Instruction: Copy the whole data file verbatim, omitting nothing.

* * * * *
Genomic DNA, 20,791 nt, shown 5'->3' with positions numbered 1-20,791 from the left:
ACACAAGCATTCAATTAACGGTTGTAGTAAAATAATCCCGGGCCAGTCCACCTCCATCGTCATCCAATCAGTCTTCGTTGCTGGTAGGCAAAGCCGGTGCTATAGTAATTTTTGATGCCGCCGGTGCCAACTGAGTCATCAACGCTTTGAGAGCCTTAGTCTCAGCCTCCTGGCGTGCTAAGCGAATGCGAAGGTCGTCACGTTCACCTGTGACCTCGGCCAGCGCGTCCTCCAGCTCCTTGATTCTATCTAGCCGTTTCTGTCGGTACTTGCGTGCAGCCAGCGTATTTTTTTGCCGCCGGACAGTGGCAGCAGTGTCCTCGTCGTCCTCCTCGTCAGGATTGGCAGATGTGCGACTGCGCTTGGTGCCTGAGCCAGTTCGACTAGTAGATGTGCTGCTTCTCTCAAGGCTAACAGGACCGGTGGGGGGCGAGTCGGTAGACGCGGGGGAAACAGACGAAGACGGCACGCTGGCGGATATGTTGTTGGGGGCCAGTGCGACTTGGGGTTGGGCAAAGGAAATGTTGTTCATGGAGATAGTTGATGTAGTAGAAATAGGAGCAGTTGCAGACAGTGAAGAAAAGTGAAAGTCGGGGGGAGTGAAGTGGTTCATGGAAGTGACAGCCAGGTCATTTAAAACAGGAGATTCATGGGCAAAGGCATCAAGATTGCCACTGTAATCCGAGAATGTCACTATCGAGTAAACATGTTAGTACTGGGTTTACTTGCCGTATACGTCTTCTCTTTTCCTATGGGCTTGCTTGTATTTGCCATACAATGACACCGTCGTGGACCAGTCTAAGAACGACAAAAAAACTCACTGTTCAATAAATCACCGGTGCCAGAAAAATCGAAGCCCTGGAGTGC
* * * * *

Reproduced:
Genomic DNA, 20,791 nt, shown 5'->3' with positions numbered 1-20,791 from the left:
ACACAAGCATTCAATTAACGGTTGTAGTAAAATAATCCCGGGCCAGTCCACCTCCATCGTCATCCAATCAGTCTTCGTTGCTGGTAGGCAAAGCCGGTGCTATAGTAATTTTTGATGCCGCCGGTGCCAACTGAGTCATCAACGCTTTGAGAGCCTTAGTCTCAGCCTCCTGGCGTGCTAAGCGAATGCGAAGGTCGTCACGTTCACCTGTGACCTCGGCCAGCGCGTCCTCCAGCTCCTTGATTCTATCTAGCCGTTTCTGTCGGTACTTGCGTGCAGCCAGCGTATTTTTTTGCCGCCGGACAGTGGCAGCAGTGTCCTCGTCGTCCTCCTCGTCAGGATTGGCAGATGTGCGACTGCGCTTGGTGCCTGAGCCAGTTCGACTAGTAGATGTGCTGCTTCTCTCAAGGCTAACAGGACCGGTGGGGGGCGAGTCGGTAGACGCGGGGGAAACAGACGAAGACGGCACGCTGGCGGATATGTTGTTGGGGGCCAGTGCGACTTGGGGTTGGGCAAAGGAAATGTTGTTCATGGAGATAGTTGATGTAGTAGAAATAGGAGCAGTTGCAGACAGTGAAGAAAAGTGAAAGTCGGGGGGAGTGAAGTGGTTCATGGAAGTGACAGCCAGGTCATTTAAAACAGGAGATTCATGGGCAAAGGCATCAAGATTGCCACTGTAATCCGAGAATGTCACTATCGAGTAAACATGTTAGTACTGGGTTTACTTGCCGTATACGTCTTCTCTTTTCCTATGGGCTTGCTTGTATTTGCCATACAATGACACCGTCGTGGACCAGTCTAAGAACGACAAAAAAACTCACTGTTCAATAAATCACCGGTGCCAGAAAAATCGAAGCCCTGGAGTGC